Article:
Columnist seeks court declaration to recognise NCR

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Marcel Jude

KOTA KINABALU: A local newspaper columnist Marcel Jude yesterday filed an application for leave for judicial review against the Chief Minister of Sabah and the state government of Sabah, with regard to the issue of the Native Customary Rights (NCR) land status, in the High Court, here.

It has been fixed for hearing on April 3, 2012 at 9am before judge Datuk David Wong Dak Wah.

In his application, Marcel sought an order of mandamus and prohibition to prevent the respondents from enforcing the policy of refusing to recognise any NCR that came into existence after 1930 or NCR that cannot be proved to have existed since 1930.

He is also seeking declarations to give effect and validity to the NCR, created after 1930.

The application for judicial review is in respect of a statement made last week by the State Attorney General that for a NCR to be valid, it must be proven to have existed since 1930.

Although the statement may be seen as just a statement, it doesn’t quite work out that way, said Marcel.

He contended that government officers, agencies and administrative bodies would view it as a rule or policy since it originated from the office of the state AG, the legal advisor to the state government.

“From a statement, it will automatically evolve into a government policy and maybe into a rule or convention. It is important to nip it in the bud.

“Once its a rule or policy, it will be too late to turn back the clock and irreparable harm will have been done to NCR in the state of Sabah,” he said.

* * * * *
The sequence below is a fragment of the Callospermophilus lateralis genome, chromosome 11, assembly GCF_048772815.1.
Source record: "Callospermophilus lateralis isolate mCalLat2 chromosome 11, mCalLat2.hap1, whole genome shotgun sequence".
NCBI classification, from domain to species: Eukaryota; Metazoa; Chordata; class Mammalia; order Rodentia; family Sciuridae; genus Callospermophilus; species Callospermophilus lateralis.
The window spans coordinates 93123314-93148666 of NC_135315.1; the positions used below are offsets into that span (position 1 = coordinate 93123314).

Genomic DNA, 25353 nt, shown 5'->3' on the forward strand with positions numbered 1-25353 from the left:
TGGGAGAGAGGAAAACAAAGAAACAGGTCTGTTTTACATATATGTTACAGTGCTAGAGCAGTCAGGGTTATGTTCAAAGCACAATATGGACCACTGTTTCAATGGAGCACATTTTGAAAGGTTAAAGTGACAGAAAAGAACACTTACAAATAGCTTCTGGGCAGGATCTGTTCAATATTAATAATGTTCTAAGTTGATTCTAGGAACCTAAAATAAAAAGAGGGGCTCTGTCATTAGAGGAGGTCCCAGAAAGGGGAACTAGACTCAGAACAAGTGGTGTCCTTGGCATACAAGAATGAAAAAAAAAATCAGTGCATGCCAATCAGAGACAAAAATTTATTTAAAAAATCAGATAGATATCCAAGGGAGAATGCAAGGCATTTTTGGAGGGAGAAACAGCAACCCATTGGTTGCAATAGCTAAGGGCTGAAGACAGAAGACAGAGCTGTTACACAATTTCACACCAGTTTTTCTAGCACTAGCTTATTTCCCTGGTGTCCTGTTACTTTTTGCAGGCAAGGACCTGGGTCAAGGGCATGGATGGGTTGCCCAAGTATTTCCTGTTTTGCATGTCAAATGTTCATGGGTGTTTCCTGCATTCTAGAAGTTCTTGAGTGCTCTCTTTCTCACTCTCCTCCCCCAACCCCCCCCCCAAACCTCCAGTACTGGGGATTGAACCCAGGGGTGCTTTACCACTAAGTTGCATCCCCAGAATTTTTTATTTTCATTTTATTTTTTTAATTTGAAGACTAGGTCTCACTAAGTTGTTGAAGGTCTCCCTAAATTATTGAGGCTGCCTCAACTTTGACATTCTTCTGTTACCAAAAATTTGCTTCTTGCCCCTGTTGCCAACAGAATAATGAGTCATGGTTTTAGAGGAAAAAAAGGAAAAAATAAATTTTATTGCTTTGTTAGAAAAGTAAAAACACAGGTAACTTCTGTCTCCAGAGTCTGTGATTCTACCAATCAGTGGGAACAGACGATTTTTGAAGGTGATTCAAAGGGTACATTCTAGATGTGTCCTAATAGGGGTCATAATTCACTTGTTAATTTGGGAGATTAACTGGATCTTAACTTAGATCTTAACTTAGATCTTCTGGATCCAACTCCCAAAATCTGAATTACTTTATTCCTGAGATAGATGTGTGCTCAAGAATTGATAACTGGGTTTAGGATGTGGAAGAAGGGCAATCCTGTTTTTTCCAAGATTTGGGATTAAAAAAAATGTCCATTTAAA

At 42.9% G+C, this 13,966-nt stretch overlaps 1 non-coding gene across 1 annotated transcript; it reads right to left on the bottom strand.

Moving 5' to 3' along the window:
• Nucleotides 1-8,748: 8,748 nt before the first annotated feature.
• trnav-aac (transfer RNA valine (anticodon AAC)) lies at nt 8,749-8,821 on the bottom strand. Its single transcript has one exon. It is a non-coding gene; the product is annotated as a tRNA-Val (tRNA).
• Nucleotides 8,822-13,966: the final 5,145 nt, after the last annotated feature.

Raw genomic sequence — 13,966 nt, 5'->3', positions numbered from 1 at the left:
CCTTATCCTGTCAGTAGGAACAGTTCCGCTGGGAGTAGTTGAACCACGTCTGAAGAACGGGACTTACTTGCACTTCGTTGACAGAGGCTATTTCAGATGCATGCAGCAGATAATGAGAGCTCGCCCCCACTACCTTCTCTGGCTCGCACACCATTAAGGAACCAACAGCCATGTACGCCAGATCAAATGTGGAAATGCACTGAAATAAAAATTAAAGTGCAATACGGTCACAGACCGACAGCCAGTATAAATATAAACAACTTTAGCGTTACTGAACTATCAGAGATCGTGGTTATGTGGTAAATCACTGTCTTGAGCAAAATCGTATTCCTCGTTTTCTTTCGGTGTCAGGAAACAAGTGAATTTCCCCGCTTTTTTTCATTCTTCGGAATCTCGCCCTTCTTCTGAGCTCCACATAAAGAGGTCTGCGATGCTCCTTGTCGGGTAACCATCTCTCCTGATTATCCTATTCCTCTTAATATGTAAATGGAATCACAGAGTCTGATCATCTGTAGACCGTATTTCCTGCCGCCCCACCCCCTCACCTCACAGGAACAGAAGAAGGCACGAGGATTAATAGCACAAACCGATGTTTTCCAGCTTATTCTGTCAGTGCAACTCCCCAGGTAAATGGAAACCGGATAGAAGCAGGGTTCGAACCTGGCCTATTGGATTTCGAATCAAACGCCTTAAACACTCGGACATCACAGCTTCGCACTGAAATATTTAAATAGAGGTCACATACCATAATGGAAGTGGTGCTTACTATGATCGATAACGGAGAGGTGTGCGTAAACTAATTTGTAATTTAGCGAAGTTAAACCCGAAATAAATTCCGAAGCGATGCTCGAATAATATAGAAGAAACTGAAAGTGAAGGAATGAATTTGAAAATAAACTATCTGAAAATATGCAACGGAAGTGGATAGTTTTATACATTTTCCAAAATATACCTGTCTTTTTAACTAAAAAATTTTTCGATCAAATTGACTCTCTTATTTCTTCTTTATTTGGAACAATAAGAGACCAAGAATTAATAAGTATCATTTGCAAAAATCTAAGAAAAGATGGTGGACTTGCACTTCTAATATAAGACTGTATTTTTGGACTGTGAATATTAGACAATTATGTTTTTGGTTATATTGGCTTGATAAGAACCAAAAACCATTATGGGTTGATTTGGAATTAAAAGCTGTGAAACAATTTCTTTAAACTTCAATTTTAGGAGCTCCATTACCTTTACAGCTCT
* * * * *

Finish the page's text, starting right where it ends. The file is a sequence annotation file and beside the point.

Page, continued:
After filing his case, Marcel issued an email statement which read “the statement made by the State Attorney-General on NCR last week is not just his personal statement but may now reflect the policy of the state government”.

“In effect, it will mean the eventual abolishment of NCR because there has been no documentation of these rights.

“How can there be because NCR is not part of documented rights. You cannot even place a caveat to protect NCR. But how many people can show or prove that their NCR existed since 1930,” he said.

Marcel said the statement of the state AG should not be viewed as a mere statement.

“Let me give you an example. A day after the statement was made, let us assume a hearing is held in the ACLR or PPHT office.

One of the parties in the hearing claims NCR in the dispute but is summarily dismissed because of the SAG statement on this matter and the ACLR will be expected to follow the law according to what was stipulated by the SAG,” he said.

He said: “After all in regard to legal matters and issues the officers of the state government will follow the opinion or statements of the SAG”.

“Now duplicate that hearing in one ACLR office to offices throughout the State of Sabah.

That will mean that whenever issues of NCR are raised, they will not be recognised by government officials because of the SAG’s statement,” he said. — Bernama